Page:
**Abstract: Scalar Dependence of Deterministic and Random Variation in
Peritidal Carbonates**

WILKINSON, BRUCE H., Department of Geological Sciences, University of Michigan Ann Arbor, Michigan 48109-1063; and CARL N. DRUMMOND, Department of Geosciences, Indiana-Purdue University Fort Wayne, Fort Wayne, Indiana 46805-1499

Speculation on the depositional origins and geological significance of cyclic lithofacies associations in epicratonic successions has become an increasingly prominent facet of sequence stratigraphic theory, the understanding of which bears directly on their appropriateness as chronostratigraphic entities for global stratigraphic correlation, as well as their usefulness as records of periodic extrabasinal forcing during sediment accumulation. With relatively few exceptions, sequences of shallow water terrigenous and (especially) carbonate rocks have been widely interpreted as recording the influence of Milankovitch band periodic climate change on global sealevel and attendant patterns of carbonate accumulation. Many recent studies have also suggested an intrinsic relation between “hierarchies” of stratigraphic cyclicity, ranging from meter scale parasequences to longer term hierarchies of the sequence stratigraphic infrastructure inferred from terrigenous passive margin siliciclastic sequences, with each driven by some range of periodic glacio- to tectono-eustatic processes.

In contrast to assertions of inherent order, sequence scale
patterns of lithologic thickness and recurrence from epicratonic
Phanerozoic sequences, as well as patterns of facies mosaic area
and occurrence * frequency* from Holocene platforms, strongly suggest
that any effect of cyclic intra- and/or extra-basinal forcing is
commonly overwhelmed by the inherently stochastic nature of
sediment accumulation. With respect to Phanerozoic successions,
exponential thickness frequencies of peritidal carbonate units such
as those in the Elbrook and Conococheague formations at Wytheville,
Virginia, and in the Lower Ordovician Kindblade and West Spring
Creek formations at Ardmore, Oklahoma, are readily interpreted in a
context of probabilities of upsection transition from one lithology
to another. These largely reflect Poisson (random) processes of
suspended load, traction load, and microbialitic accumulation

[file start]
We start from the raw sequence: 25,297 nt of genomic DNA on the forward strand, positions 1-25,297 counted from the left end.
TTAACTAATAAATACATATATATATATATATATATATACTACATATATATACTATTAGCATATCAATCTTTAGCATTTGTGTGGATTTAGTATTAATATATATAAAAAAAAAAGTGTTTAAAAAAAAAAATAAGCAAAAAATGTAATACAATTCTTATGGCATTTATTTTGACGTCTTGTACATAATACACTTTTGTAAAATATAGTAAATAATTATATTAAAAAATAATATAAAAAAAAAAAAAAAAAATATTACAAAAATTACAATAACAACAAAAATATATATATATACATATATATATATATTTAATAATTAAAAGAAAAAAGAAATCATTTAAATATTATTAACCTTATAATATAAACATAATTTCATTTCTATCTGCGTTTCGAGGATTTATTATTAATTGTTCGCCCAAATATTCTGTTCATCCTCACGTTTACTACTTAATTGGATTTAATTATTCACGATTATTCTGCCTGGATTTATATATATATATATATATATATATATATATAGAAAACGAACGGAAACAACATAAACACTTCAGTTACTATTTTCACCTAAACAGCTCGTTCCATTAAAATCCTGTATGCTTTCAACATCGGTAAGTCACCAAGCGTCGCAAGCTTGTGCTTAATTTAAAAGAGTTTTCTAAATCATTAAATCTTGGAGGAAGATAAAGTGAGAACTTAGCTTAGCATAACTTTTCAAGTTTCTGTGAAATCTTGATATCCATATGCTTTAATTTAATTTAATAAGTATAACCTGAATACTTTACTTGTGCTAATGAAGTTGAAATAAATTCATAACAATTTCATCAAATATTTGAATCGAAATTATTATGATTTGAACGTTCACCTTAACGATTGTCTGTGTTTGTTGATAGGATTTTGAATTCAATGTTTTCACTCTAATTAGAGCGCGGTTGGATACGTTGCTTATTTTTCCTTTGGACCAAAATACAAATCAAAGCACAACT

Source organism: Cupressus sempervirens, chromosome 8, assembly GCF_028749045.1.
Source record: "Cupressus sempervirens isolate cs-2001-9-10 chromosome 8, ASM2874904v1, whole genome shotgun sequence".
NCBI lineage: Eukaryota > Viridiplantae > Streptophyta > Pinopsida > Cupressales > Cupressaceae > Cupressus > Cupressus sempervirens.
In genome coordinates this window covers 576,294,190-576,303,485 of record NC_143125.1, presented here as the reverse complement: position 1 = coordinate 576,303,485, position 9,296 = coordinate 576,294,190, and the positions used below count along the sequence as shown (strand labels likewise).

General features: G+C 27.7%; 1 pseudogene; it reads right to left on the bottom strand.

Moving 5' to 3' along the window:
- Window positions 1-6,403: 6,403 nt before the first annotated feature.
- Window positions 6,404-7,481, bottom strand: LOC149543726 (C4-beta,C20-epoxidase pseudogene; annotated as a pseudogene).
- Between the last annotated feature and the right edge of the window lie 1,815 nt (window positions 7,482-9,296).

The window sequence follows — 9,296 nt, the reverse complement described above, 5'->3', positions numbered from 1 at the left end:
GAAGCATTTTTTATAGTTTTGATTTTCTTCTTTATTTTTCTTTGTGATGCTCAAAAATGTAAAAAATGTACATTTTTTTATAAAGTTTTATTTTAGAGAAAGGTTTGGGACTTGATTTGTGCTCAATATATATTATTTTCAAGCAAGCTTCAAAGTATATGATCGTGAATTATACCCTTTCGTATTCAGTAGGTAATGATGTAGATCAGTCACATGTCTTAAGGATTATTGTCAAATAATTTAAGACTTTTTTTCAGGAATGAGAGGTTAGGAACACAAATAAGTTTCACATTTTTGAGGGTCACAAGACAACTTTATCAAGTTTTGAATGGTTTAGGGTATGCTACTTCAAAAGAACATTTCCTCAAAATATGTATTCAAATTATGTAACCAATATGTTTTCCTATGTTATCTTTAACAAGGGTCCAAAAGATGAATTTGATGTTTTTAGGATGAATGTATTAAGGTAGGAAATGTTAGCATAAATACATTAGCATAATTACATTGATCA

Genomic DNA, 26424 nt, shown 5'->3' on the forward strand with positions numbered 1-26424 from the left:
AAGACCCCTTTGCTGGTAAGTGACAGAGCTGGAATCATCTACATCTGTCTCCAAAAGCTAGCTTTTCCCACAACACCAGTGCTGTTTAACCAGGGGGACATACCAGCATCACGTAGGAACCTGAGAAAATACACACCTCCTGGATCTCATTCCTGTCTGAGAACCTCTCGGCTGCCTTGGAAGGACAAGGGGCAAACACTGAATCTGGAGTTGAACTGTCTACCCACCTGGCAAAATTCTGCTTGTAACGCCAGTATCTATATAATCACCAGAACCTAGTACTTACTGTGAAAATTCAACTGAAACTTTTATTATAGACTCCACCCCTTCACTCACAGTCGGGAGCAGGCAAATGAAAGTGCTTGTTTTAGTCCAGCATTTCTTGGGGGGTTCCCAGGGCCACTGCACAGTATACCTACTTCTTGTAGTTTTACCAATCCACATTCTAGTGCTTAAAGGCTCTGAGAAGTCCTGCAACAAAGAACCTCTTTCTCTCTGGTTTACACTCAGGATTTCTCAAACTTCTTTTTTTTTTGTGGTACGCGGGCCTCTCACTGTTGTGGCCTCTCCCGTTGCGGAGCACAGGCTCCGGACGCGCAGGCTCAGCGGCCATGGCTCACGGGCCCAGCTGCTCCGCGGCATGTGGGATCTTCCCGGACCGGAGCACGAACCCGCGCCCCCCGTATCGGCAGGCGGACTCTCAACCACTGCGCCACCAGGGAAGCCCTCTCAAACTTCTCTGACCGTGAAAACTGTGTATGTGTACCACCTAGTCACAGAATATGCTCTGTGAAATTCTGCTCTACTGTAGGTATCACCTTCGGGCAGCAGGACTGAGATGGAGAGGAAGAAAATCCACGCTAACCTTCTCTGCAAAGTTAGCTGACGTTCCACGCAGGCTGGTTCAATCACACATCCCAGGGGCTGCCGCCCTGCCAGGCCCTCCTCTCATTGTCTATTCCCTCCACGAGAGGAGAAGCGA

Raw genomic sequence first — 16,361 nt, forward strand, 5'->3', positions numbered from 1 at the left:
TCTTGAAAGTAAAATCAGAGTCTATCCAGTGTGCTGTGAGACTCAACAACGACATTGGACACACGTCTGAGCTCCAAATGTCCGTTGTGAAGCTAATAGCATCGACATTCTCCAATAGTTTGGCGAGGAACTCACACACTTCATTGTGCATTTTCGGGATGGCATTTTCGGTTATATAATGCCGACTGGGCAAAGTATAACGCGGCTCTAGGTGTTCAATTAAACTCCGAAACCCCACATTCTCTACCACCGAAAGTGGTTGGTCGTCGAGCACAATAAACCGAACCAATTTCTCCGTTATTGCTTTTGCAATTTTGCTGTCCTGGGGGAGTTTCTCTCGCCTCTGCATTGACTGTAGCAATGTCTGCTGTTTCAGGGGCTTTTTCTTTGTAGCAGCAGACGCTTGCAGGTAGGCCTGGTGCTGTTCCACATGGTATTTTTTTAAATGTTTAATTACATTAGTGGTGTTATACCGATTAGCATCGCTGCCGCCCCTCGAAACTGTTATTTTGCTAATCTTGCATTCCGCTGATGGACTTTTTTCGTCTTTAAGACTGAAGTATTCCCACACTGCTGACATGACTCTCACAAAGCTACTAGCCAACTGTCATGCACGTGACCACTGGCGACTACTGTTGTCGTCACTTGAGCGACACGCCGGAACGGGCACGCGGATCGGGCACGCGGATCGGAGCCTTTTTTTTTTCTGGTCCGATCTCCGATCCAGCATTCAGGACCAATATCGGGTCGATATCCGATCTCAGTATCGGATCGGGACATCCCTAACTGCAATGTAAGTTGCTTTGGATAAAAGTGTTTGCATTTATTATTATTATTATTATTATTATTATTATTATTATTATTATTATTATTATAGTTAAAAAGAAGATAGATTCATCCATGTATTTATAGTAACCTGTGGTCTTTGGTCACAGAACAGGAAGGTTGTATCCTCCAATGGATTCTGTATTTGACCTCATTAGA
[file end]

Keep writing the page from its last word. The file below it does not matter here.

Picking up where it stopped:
wherein regression slopes of exponential thickness/recurrence

*distributions define probabilities of upsection recurrence of a particular sediment type. Thicknesses of individual lithofacies elements and stratigraphic intervals between recurrences of like lithofacies are only dependent on number of elements present and on net stratigraphic length. Such distributions require a significant component of haphazard variation in the type and amount of accumulated carbonate sediment. If deposition was influenced by extrabasinal forcing, such control must have been nearly random in both secular and spatial dimensions of water depth change.*

**frequency**Trends in data on abundances and sizes of individual facies areas from the modern Florida/Bahamas platform are indistinguishable from those that would result from the random segmentation of the platform surface into a number of subregions, each with a generally homogeneous sediment cover. Over this region, frequencies of occurrence of different peritidal facies areas are largely dependent on the number of facies elements present and the total area of Holocene carbonate accumulation. Like thicknesses and abundances of Phanerozioc carbonate units, areas and occurrences of peritidal facies on the Florida/Bahamas platform largely record the importance of random processes during sediment accumulation. If sediment accumulation were more or less constant, then transects across such a platform will comprise exponential distributions of chords across each facies type and, by inference, exponential distributions of thicknesses of individual lithofacies elements. This is exactly the pattern of variation observed in peritidal carbonate sequences.

However, it is also true that most longer sequences of peritidal
carbonate also display some degree of statistical nonstationarity
manifest as low * frequency* “third order” bundling among
stratigraphic waiting intervals. Conceptually, then, the recurrence
and/or intensity of carbonate accumulation on carbonate platforms
is perhaps best perceived as the embodiment of both high

*stochastic and low*

**frequency***deterministic attributes, with amount of predictability across any platform surface or within any particular peritidal sequence being dependent on temporal/spatial scales of stochastic versus deterministic variation.*

**frequency**At scales of individual peritidal lithologies or the several lithofacies elements that make up most “cyclic meter scale parasequences”, Poisson processes almost completely subjugate any influence of longer term change in sedimentation/subsidence rate or sealevel. At these scales of consideration, stratigraphic durations and recurrences more closely reflect the inherently stochastic nature of carbonate accumulation in epicratonic platformal settings than any influence of rhythmic eustatic forcing. Only at scales in excess of perhaps several dozen stratal elements do processes of glacio- to tectono-eustatic forcing of sediment accumulation begin to exert any important observable control on patterns of lithologic variation in most Phanerozoic stratigraphic sequences.

AAPG Search and Discovery Article #90937©1998 AAPG Annual Convention and Exhibition, Salt Lake City, Utah